Getting a Great Lower Body Workout

In general, work your large muscles before moving on to your small ones. So perform your lower body workouts in the following order:

1. Glutes

2. Quads

3. Hamstrings

4. Inner and outer thighs

5. Calves

6. Shins

The only exception to this rule is if you specifically want to target a smaller muscle that's lagging far behind in its strength and is creating a too noticeable weak link. If that's the case, it's a good idea to switch your exercise order around so you target the weakest muscle when it's fresh.

Do at least four or five lower body exercises on a regular basis for balanced muscle development and visible training results. Your workouts need to include two types of exercises:

  • Compound exercises, which involve several muscle groups at once
  • Isolation exercises, which hone in on a single muscle group

If you're starting out with bad knees or hips, you may want to take a few weeks to simply focus on the muscles surrounding those joints. If your knees are the problem, for example, start with exercises that isolate your quads (the thigh squeeze and the leg extension machine) and your hams (the leg curl machine) and wait a few weeks before graduating to compound exercises (the squat and the lunge).

Here are some tips for working specific lower body muscle groups:

  • Glutes: It's tough to isolate your butt muscles because nearly every butt exercise also involves the front and/or rear thigh muscles. However, you can maximize the emphasis on your maximus with a few simple technique tricks. For instance, when you're doing the leg press or the squat, keep your toes pointed straight ahead as much as possible and your weight shifted slightly back onto your heels, especially as you press back up into the straight-leg position. The more weight you shift onto your toes, the more your quadriceps become involved. Also, when you stand up, squeeze your cheeks to make sure your glutes are really working and aren't just going along for the ride.
  • Quadriceps: The leg extension — an exercise in which you straighten your legs from a bent position — may give you a twinge of pain in your kneecap as you near the fully extended position. In this case, stop just before your legs are straight. Many leg extension machines have a device that stops the lever of the machine from going past the point you set. The machine may also let you start from a higher position than normal if you feel pain when you're initiating the movement.
  • Hamstrings: The most popular way to work the hamstrings is with a leg curl machine; you start with your legs straight and curl your heels toward your butt. You typically find this machine in three varieties: lying, seated, and standing. With some leg curl machines, you lie flat on your stomach; others have a severe bend in the support pad. Still another has you lying at an angle with your hips above your head. Try all the hamstring machines available to you, and use any of the machines that feel comfortable.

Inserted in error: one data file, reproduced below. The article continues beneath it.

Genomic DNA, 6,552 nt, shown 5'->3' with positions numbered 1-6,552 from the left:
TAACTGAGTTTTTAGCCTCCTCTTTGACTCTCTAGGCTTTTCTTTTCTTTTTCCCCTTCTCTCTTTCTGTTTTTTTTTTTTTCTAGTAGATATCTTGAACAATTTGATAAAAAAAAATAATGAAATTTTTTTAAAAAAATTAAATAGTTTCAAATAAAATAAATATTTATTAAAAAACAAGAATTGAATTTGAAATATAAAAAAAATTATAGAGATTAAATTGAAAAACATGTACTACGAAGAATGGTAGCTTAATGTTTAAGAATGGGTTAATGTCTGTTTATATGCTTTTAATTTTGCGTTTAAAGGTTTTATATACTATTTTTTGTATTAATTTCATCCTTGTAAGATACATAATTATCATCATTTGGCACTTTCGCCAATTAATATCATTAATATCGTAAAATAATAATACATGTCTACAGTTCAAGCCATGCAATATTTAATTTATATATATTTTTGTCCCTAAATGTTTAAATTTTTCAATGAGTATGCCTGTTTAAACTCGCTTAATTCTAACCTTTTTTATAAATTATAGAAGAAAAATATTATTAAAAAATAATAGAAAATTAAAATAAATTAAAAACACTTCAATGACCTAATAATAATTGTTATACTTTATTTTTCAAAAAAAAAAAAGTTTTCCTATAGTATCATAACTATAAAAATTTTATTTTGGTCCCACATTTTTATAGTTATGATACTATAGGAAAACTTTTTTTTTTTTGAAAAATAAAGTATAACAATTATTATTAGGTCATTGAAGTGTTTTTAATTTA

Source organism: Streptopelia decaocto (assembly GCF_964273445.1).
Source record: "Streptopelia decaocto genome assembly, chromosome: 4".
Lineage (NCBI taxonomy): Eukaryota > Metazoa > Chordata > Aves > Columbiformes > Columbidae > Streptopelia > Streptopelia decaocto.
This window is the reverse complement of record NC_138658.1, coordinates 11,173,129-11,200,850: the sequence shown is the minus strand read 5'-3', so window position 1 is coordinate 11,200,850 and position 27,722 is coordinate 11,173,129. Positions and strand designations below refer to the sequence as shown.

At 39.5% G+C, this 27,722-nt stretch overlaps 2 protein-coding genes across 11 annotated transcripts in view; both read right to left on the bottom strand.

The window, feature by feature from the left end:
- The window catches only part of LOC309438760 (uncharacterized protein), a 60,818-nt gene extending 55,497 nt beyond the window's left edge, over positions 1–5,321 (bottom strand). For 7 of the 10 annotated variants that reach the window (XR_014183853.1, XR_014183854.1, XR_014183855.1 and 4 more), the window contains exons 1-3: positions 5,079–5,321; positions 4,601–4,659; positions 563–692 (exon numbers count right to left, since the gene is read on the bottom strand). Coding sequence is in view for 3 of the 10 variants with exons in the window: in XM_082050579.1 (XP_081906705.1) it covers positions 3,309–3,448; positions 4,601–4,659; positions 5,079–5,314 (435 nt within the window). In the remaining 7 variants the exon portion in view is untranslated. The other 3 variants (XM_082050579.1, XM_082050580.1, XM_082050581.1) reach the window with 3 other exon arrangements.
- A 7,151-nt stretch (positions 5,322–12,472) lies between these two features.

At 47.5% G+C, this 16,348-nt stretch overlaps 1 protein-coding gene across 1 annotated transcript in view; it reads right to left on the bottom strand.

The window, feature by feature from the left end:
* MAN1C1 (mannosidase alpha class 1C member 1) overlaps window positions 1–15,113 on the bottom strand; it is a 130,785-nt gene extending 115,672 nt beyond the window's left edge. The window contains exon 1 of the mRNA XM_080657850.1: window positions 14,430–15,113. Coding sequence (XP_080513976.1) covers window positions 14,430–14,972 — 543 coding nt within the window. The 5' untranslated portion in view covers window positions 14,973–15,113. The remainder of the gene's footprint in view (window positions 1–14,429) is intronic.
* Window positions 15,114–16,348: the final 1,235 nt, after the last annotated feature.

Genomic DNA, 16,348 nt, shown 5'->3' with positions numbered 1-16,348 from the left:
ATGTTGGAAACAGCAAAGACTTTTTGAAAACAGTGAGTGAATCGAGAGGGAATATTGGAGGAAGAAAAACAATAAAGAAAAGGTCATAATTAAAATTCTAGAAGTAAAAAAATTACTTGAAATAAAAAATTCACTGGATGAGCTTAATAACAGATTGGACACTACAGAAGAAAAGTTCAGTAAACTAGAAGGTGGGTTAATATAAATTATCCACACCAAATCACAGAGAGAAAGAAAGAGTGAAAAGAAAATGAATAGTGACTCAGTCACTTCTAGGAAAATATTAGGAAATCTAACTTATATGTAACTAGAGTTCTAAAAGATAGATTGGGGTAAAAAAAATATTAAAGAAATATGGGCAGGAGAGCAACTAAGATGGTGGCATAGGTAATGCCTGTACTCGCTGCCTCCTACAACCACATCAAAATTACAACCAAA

• Calves: When you perform the standing calf raise, experiment with the angle of your toes to find the position that's most comfortable. But don't angle your toes too much outward or inward or you'll place too much stress on your knees and ankles. And perform calf exercises slowly. Bouncing your heels up and down causes your calf muscles to tighten and uses momentum to power the movement instead of maximally challenging your muscles.

Expect to feel sore and walk a little stiffly for a day or two after your first few lower body workouts. Of course, any muscle that's new to weight training is likely to be sore after the first few sessions, but leg muscles seem particularly prone to this phenomenon. Start out with just your own body weight or light weights; otherwise, you may find yourself walking like Herman Munster or wincing in agony when you get up from the breakfast table.

Here are the most common pitfalls to watch out for when training your butt and legs:

  • Don't play favorites. In other words, don't work your butt muscles and neglect your thighs just because you want to fill out the back of your jeans. Strive for balance. If one lower body muscle group is monstrously strong compared to the others, it pulls your posture out of alignment and you may end up with an injury.
  • Don't put your knees in jeopardy. Avoid locking your knees when you're lifting a weight, and don't allow your knees to shoot out past your toes in the squat, lunge, or leg press. If you feel knee pain during an exercise, stop immediately. Try another exercise and return to the one that gave you trouble after you've been training for a few weeks. Or perform a simpler version of the exercise, restricting the distance you move the weight.
  • Don't perform more than 15 repetitions for any leg exercise for strength training. Some people, afraid of developing bulky legs, use extremely light weights and perform 40 repetitions. You're not going to build much strength this way, and you'll probably fall asleep in the middle of a set. You also increase your chance of injury from placing too much repetitive stress on your joints.
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